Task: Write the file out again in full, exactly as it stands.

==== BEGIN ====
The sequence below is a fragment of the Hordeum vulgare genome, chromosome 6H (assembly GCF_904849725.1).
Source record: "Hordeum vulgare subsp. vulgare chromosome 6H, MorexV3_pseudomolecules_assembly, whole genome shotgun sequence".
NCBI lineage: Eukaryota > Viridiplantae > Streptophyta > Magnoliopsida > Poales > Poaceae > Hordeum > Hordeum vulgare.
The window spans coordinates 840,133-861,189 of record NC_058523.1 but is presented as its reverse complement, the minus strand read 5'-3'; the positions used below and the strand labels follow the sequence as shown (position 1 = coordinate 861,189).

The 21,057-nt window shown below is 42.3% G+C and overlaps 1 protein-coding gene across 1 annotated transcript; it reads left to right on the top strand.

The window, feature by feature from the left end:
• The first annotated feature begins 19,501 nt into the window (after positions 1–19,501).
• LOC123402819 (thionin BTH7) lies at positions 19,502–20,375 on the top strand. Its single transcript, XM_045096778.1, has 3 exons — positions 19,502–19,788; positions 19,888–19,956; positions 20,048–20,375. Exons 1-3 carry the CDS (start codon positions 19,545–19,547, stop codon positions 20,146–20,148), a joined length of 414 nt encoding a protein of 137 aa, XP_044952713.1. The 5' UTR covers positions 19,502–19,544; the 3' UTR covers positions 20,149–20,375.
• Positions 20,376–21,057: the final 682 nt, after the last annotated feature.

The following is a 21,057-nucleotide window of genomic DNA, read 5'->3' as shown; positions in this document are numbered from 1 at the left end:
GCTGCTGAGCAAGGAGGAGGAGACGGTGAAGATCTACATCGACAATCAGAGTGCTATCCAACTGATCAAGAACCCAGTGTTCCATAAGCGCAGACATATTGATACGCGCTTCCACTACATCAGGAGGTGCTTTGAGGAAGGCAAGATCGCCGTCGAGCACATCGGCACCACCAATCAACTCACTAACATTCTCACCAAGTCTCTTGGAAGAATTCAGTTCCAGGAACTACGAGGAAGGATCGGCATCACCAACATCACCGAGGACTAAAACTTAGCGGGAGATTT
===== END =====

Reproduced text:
The sequence below is a fragment of the Hordeum vulgare genome, chromosome 6H (assembly GCF_904849725.1).
Source record: "Hordeum vulgare subsp. vulgare chromosome 6H, MorexV3_pseudomolecules_assembly, whole genome shotgun sequence".
NCBI lineage: Eukaryota > Viridiplantae > Streptophyta > Magnoliopsida > Poales > Poaceae > Hordeum > Hordeum vulgare.
The window spans coordinates 840,133-861,189 of record NC_058523.1 but is presented as its reverse complement, the minus strand read 5'-3'; the positions used below and the strand labels follow the sequence as shown (position 1 = coordinate 861,189).

The 21,057-nt window shown below is 42.3% G+C and overlaps 1 protein-coding gene across 1 annotated transcript; it reads left to right on the top strand.

The window, feature by feature from the left end:
• The first annotated feature begins 19,501 nt into the window (after positions 1–19,501).
• LOC123402819 (thionin BTH7) lies at positions 19,502–20,375 on the top strand. Its single transcript, XM_045096778.1, has 3 exons — positions 19,502–19,788; positions 19,888–19,956; positions 20,048–20,375. Exons 1-3 carry the CDS (start codon positions 19,545–19,547, stop codon positions 20,146–20,148), a joined length of 414 nt encoding a protein of 137 aa, XP_044952713.1. The 5' UTR covers positions 19,502–19,544; the 3' UTR covers positions 20,149–20,375.
• Positions 20,376–21,057: the final 682 nt, after the last annotated feature.

The following is a 21,057-nucleotide window of genomic DNA, read 5'->3' as shown; positions in this document are numbered from 1 at the left end:
GCTGCTGAGCAAGGAGGAGGAGACGGTGAAGATCTACATCGACAATCAGAGTGCTATCCAACTGATCAAGAACCCAGTGTTCCATAAGCGCAGACATATTGATACGCGCTTCCACTACATCAGGAGGTGCTTTGAGGAAGGCAAGATCGCCGTCGAGCACATCGGCACCACCAATCAACTCACTAACATTCTCACCAAGTCTCTTGGAAGAATTCAGTTCCAGGAACTACGAGGAAGGATCGGCATCACCAACATCACCGAGGACTAAAACTTAGCGGGAGATTT